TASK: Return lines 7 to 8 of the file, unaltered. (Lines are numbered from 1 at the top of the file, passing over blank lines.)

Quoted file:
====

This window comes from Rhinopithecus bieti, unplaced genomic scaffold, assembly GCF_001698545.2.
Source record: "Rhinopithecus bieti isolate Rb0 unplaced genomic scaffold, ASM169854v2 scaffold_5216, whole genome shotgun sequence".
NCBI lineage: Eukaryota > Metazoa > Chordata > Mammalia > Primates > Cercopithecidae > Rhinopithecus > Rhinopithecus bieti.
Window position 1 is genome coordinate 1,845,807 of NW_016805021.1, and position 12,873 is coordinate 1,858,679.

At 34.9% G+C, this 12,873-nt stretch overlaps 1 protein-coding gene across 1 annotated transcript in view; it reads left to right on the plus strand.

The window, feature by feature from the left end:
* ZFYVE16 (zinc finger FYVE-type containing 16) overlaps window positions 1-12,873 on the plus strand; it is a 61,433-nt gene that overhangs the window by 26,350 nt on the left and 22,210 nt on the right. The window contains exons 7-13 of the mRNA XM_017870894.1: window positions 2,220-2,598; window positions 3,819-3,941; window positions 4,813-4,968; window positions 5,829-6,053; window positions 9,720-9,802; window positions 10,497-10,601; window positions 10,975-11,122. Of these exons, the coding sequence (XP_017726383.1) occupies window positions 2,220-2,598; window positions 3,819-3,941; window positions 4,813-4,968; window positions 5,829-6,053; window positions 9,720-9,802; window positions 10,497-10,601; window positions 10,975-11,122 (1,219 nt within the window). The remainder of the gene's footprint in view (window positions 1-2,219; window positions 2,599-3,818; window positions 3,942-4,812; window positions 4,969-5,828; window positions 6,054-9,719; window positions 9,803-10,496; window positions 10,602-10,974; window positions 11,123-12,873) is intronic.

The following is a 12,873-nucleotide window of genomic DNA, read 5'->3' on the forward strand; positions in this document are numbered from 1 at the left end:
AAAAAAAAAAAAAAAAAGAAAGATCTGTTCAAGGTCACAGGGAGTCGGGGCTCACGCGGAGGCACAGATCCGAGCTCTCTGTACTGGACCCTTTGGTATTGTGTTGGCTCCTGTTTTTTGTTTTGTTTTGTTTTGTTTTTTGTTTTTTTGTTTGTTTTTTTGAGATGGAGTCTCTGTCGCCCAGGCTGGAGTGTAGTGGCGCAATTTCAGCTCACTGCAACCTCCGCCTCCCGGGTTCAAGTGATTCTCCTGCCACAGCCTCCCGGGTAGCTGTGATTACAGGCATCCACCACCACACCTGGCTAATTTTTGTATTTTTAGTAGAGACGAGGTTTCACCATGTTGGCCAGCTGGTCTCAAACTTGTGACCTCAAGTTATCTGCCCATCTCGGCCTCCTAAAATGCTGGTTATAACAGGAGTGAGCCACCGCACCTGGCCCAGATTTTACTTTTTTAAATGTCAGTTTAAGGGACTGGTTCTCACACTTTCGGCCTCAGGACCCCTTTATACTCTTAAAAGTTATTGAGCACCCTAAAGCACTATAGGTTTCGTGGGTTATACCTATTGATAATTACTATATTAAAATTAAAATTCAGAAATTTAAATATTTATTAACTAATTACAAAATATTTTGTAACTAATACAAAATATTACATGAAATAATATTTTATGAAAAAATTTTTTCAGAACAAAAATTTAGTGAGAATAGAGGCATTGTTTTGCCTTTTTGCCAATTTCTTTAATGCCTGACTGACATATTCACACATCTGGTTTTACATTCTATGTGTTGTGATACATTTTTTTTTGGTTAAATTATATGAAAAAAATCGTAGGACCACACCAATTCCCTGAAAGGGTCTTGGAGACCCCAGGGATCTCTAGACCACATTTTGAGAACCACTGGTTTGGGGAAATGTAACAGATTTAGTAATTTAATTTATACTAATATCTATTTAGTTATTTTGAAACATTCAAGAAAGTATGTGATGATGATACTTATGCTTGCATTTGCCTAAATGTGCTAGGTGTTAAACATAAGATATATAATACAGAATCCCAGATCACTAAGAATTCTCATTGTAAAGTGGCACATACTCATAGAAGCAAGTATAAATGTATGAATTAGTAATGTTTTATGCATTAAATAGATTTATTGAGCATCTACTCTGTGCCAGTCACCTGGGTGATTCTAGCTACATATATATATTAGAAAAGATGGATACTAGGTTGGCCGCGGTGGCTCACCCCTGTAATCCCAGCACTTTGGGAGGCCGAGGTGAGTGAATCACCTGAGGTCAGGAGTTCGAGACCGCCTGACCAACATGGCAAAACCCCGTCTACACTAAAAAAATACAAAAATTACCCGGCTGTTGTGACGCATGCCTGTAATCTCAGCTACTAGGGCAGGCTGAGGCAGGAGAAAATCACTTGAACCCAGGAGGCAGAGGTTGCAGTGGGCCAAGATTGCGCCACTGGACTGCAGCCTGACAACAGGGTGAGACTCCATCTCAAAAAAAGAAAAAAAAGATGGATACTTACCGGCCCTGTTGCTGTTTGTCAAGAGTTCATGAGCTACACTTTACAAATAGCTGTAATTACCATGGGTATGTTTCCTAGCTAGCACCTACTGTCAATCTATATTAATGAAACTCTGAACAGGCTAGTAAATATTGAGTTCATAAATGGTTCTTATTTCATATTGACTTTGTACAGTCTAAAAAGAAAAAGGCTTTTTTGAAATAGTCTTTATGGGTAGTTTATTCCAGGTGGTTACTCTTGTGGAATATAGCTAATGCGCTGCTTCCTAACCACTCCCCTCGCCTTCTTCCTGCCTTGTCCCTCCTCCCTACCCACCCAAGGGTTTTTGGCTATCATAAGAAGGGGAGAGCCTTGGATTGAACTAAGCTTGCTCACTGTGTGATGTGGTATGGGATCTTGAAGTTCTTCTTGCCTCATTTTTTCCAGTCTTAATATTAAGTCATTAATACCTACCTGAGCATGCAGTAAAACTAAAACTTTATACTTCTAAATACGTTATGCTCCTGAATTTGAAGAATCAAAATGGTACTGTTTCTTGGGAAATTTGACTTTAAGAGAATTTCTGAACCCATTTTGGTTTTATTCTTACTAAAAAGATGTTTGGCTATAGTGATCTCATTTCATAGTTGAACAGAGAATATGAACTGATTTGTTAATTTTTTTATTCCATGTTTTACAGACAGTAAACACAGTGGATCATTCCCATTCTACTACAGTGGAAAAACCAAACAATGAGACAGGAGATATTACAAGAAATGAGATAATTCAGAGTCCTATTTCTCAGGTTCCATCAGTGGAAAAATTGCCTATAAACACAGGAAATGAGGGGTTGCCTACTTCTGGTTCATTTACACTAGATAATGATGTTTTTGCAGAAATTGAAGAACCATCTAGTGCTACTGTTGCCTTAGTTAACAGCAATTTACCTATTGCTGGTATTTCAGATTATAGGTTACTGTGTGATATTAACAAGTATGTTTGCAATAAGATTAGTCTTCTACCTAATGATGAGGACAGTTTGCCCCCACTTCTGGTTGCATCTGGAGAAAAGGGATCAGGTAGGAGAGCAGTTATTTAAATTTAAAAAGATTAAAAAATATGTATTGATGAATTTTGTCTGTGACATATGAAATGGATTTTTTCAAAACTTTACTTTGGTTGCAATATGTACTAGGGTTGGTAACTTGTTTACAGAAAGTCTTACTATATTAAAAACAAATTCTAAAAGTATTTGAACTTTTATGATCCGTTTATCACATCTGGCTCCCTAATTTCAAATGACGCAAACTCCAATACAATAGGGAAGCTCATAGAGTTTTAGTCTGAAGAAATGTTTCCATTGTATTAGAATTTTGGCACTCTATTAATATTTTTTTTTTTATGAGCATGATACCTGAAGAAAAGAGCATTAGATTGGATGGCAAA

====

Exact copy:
* ZFYVE16 (zinc finger FYVE-type containing 16) overlaps window positions 1-12,873 on the plus strand; it is a 61,433-nt gene that overhangs the window by 26,350 nt on the left and 22,210 nt on the right. The window contains exons 7-13 of the mRNA XM_017870894.1: window positions 2,220-2,598; window positions 3,819-3,941; window positions 4,813-4,968; window positions 5,829-6,053; window positions 9,720-9,802; window positions 10,497-10,601; window positions 10,975-11,122. Of these exons, the coding sequence (XP_017726383.1) occupies window positions 2,220-2,598; window positions 3,819-3,941; window positions 4,813-4,968; window positions 5,829-6,053; window positions 9,720-9,802; window positions 10,497-10,601; window positions 10,975-11,122 (1,219 nt within the window). The remainder of the gene's footprint in view (window positions 1-2,219; window positions 2,599-3,818; window positions 3,942-4,812; window positions 4,969-5,828; window positions 6,054-9,719; window positions 9,803-10,496; window positions 10,602-10,974; window positions 11,123-12,873) is intronic.

The following is a 12,873-nucleotide window of genomic DNA, read 5'->3' on the forward strand; positions in this document are numbered from 1 at the left end: